Many of White Flint’s strip malls will be redeveloped in the future. But there are a few ways to make new developments more affordable as well. One is by reducing excessive parking requirements. Like many places, Montgomery County requires a lot of parking to serve shops and restaurants, resulting in big, underused parking lots that take up space, or parking garages that are expensive to build. The county’s changing its zoning code to require much less parking, especially for restaurants. This will allow developers to build only the parking they need, reducing costs and making rents a little lower.

Another way is through smaller storefronts, as commercial space rents by the square foot. Many local businesses, particularly those with a small staff or inventory, don’t need a lot of space.

Take this gelato shop in Takoma Park, which opened earlier this year in 500 square feet, the size of a studio apartment. Much of that room goes to back-of-house functions, like a freezer and preparation area, leaving little room for customers. But that’s okay: in the summer, when lots of people want gelato, the line spills out the door because the weather’s nice. In the winter, there aren’t as many people who want gelato, so they can all fit inside.

Smaller storefronts also mean developers can host more of them, giving people more reasons to visit. At the Piazza at Schmidt’s, a mixed-use development in Philadelphia that’s pretty similar to many of the projects being proposed for White Flint, developer Bart Blatstein purposely divided his storefronts into tiny spaces that artists and entrepreneurs could afford. One gallery, boutique, or cafe would have been interesting enough, but instead, there are 35 establishments that you can’t find anywhere else.

More people means more customers for local companies

Density is another way for businesses to reduce their risk. The future White Flint will have more residents, meaning more customers for local businesses. And as Economist writer Ryan Avent notes, that gives them the chance to specialize and develop niche markets, which is exactly what unique local businesses are good for.

More density also means more foot traffic. “You can’t support the really small, local guys, especially in the fashion world or furniture . . . without foot traffic,” says Goldman. “People that literally live there or work there.” He cites his own neighborhood of Adams Morgan in DC as an example of a place where small businesses thrive. According to the US Census, Adams Morgan has a population density of about 30,000 per square mile, four times the current density of White Flint.

As White Flint grows and matures, it’s likely that local businesses will follow. Not only will there be more people living and working here, but shop and restaurant owners will know what to expect. Goldman predicts that in the “second generation of leasing,” as business turn over and new storefronts open in White Flint, we’ll see more locals.

Goldman uses Bethesda Row, another Federal Realty project, as an example. “We’ve got a proven track record where anyone can say, ‘These sales are amazing,'” Goldman says. “I know if I go there, I’m not going to lose my shirt. I’m going to do well.”

Local businesses make White Flint what it is and will help the area craft a new, unique identity as it grows and evolves. However, it’s important to make sure they have a place in the future White Flint as well. Through zoning, design, and manageable rental rates, we can ensure that local businesses can keep contributing to this community.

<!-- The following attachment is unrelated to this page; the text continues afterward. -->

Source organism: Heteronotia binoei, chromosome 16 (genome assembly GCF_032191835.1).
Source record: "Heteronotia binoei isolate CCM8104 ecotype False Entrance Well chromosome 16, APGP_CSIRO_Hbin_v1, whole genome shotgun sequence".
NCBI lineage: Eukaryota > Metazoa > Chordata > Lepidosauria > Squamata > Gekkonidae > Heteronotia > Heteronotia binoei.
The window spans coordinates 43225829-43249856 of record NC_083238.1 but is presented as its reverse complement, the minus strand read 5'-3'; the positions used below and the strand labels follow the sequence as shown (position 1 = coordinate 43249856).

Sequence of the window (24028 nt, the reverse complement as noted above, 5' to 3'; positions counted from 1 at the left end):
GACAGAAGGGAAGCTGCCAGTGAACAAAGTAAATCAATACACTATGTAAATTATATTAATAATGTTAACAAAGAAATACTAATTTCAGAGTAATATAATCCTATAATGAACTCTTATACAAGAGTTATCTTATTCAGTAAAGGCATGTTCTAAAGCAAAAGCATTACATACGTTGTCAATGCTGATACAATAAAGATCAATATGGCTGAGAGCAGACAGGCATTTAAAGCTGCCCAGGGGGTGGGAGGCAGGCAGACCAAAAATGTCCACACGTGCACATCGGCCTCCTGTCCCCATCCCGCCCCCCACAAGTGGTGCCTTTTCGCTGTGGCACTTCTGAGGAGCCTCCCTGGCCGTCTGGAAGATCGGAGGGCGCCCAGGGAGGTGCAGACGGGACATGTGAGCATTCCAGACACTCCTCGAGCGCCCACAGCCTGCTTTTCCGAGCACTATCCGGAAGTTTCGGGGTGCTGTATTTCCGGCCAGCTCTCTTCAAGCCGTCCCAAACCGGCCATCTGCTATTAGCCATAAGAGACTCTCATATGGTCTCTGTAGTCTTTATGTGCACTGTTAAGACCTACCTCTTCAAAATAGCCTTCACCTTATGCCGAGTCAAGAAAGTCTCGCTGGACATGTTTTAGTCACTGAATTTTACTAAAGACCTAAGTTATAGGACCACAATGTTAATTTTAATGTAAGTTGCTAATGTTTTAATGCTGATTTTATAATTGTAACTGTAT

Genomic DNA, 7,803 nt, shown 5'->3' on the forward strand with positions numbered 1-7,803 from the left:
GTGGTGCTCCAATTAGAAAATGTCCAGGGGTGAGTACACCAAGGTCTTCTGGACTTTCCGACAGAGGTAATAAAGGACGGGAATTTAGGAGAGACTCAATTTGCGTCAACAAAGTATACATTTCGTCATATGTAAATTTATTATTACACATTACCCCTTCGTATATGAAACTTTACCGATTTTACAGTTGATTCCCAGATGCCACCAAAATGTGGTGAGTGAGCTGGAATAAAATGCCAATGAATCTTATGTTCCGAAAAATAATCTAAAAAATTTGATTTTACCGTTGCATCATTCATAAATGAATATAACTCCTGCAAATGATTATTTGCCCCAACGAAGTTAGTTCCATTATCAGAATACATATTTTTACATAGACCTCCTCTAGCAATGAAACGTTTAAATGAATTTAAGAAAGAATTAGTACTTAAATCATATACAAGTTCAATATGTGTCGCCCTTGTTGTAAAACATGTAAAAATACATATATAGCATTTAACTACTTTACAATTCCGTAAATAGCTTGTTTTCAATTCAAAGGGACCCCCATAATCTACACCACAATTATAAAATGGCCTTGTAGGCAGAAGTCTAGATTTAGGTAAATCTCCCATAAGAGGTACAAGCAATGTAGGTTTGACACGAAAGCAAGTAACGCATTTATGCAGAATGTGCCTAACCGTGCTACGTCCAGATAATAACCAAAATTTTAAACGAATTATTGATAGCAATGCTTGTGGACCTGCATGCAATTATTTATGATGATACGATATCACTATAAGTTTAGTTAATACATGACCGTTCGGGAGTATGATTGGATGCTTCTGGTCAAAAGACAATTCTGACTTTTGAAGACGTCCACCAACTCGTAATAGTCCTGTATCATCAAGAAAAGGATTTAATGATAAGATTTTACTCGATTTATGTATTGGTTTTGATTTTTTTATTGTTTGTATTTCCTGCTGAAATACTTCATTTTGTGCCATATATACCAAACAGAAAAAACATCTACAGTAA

New Urbanism should mean new retail design

In the April-May issue of Better! Cities and Towns Robert Steuteville explains why retail design is so important in our community. The primary example Steuteville uses is a Walgreens in Evanston, Illinois (pictured below), which despite its nonpolluting (“net zero”) design has a huge surface parking lot in a walkable neighborhood. While the design of the store is certainly contradictory in terms of its environmental impacts, the author emphasizes that the store layout also clashes with its environment. The traditional layout of national retail chains is often suited for a sprawling suburban environment, and includes lots of floor space and a big surface parking lot in the front. However, because the rate of sprawl has slowed down, retailers now have many underperforming stores with diminished values on their hands. Redevelopment and infill development are replacing sprawl (like what’s happening in White Flint), and in order to stay competitive retailers will have to adapt their layouts to fit this new mold.

evanston walgreens

Source: Better! Cities & Towns

Steuteville argues that the way commercial properties develop will influence much of what our cities and towns will look like in the future. In addition to making our streets more walkable and inclusive of transit, we should make sure the places transit riders and pedestrians need to get to have designs that accommodate them (for example, having a door facing the street instead of a big parking lot). He also pushes cities to do more, particularly modernizing their zoning (incidentally, Montgomery County is currently rewriting its zoning code). Continuing old patterns of retail design will come at a cost to both cities and retailers.

Steuteville points out that, “according to Reshaping Metropolitan America, 50 billion square feet of nonresidential property in the US — much of it strip commercial retail — will be ripe for redevelopment in the years 2010 to 2030. This huge redevelopment potential could be used to transform the built environment in the US.” White Flint is at the forefront of this movement, and we can set an example for other communities to make sure the design of our retail connects with the vision for our new community.